Saudi traffic police had a field day in Riyadh on Saturday, fining at least 16 women who broke the tradition that prohibits women from taking the wheel.
The threat of $80 fines doused plans for a massive feminist turnout following a campaign of “women’s driving is a choice” that had gained support with more than 16,000 signatures.
The women who defied the ban posted videos on social media of their brazen act, and after being caught, they had to sign a pledge “to respect the Kingdom’s laws.” Police kept the women by their vehicles until a male guardian appeared to take the wheel, but some women were taken to the police station.
Given the traditional Muslim veil that women in Saudi Arabia usually wear in public, women drivers indeed could be a public danger. Who wants to ride with someone whose face is completely covered except for two slits for the eyes?
For the time being, it is the Saudi kingdom that has limited vision because it may only be a matter of time before it caves in and accepts the ugly Western influence of a female carrying out the masculine task of driving a car.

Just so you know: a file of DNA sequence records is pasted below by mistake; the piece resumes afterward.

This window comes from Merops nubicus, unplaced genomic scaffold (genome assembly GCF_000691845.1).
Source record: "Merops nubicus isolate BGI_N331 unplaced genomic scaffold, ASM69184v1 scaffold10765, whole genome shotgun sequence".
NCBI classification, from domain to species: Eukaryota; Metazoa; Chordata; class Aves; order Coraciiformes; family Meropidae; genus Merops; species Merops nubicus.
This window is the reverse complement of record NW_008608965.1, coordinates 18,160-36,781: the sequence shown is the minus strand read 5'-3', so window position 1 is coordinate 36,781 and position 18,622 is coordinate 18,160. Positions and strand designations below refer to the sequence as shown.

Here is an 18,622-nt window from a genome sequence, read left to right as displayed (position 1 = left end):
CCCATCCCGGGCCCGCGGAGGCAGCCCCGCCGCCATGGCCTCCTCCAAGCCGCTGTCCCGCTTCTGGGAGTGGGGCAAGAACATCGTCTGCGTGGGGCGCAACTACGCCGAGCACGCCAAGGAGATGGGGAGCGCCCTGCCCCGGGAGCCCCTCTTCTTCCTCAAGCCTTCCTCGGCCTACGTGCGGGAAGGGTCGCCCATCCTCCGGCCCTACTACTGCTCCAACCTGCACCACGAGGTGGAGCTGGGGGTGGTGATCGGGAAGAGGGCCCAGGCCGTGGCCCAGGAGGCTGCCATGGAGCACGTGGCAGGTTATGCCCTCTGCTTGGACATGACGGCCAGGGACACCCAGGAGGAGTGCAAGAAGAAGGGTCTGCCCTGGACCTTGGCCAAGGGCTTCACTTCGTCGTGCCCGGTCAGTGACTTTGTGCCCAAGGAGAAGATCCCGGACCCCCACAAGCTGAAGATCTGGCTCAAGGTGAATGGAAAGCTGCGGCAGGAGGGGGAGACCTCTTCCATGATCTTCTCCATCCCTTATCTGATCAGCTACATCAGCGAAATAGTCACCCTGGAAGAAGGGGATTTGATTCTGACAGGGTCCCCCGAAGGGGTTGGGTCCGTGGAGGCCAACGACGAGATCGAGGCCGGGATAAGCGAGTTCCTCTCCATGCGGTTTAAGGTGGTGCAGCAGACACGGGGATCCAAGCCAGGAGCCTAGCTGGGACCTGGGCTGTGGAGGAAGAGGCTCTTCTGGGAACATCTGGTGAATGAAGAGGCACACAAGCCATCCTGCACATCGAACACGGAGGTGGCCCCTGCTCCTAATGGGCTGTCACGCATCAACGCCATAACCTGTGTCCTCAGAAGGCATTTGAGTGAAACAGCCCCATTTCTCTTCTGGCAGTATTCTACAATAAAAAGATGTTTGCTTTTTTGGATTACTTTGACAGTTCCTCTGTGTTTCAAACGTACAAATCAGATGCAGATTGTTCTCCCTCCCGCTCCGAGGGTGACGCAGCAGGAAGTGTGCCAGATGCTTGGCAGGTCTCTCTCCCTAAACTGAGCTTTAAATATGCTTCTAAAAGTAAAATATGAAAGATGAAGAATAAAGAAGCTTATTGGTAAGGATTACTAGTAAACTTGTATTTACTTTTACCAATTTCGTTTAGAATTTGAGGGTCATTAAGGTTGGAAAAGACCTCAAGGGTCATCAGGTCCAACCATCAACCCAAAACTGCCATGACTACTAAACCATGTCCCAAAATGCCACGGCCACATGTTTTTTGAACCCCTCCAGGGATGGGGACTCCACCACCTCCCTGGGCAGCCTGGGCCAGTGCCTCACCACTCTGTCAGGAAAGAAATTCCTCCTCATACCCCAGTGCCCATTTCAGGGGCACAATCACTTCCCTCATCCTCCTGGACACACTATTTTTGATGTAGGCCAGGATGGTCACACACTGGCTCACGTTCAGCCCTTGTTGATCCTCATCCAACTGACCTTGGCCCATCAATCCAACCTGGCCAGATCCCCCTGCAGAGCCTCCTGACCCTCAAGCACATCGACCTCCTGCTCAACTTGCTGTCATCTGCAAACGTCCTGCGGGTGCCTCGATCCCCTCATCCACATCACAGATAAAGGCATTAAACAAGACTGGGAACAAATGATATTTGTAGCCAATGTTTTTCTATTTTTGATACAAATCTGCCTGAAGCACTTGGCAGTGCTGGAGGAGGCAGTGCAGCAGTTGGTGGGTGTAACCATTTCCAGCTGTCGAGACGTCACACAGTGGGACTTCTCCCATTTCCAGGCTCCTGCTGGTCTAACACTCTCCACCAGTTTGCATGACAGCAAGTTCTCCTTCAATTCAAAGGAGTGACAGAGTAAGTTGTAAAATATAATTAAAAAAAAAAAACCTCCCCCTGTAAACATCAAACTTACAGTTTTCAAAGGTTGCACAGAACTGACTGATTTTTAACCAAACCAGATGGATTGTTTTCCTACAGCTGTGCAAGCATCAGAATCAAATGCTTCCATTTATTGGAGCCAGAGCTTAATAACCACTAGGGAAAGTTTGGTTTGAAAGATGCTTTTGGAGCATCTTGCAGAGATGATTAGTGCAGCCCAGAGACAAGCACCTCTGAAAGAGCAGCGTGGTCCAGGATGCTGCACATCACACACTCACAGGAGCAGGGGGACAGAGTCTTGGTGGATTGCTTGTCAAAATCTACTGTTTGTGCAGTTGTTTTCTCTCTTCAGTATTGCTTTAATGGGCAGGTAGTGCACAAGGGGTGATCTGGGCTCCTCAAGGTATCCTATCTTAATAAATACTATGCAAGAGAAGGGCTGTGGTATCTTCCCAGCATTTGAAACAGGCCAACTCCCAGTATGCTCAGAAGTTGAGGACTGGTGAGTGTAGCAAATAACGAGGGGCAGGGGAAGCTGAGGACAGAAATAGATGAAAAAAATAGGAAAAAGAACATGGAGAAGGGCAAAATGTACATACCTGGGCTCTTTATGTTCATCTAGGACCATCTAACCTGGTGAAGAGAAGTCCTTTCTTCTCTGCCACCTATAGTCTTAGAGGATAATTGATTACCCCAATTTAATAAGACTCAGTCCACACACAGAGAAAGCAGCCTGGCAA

“Despite the strong opposition, the women believe that time is on their side,” The New York Times reported. “They point to the huge numbers of Saudis who study and travel abroad and return with new perspectives on their culture. They also suggest that the kingdom’s youthful population and the tremendous rise of social media will over time make the country more open to change.”
Saudi Arabia has the privilege of being the only country in the world where women are barred from driving, but the prohibition is a custom of the kingdom and not written in law.
The issue is not to be treated frivolously or with sarcasm. Saudi cleric Sheikh Saleh bin Saad al-Lohaidan in late September gave a very good reason why women should not drive.
“If a woman drives a car, not out of pure necessity, that could have negative physiological impacts as functional and physiological medical studies show that it automatically affects the ovaries and pushes the pelvis upwards,” he told the Senior Council of Scholars, one of the top religious bodies in the country.
“That is why we find those who regularly drive have children with clinical problems of varying degrees,” he said.
About the Author: Tzvi Ben Gedalyahu is a graduate in journalism and economics from The George Washington University. He has worked as a cub reporter in rural Virginia and as senior copy editor for major Canadian metropolitan dailies. Tzvi wrote for Arutz Sheva for several years before joining the Jewish Press.
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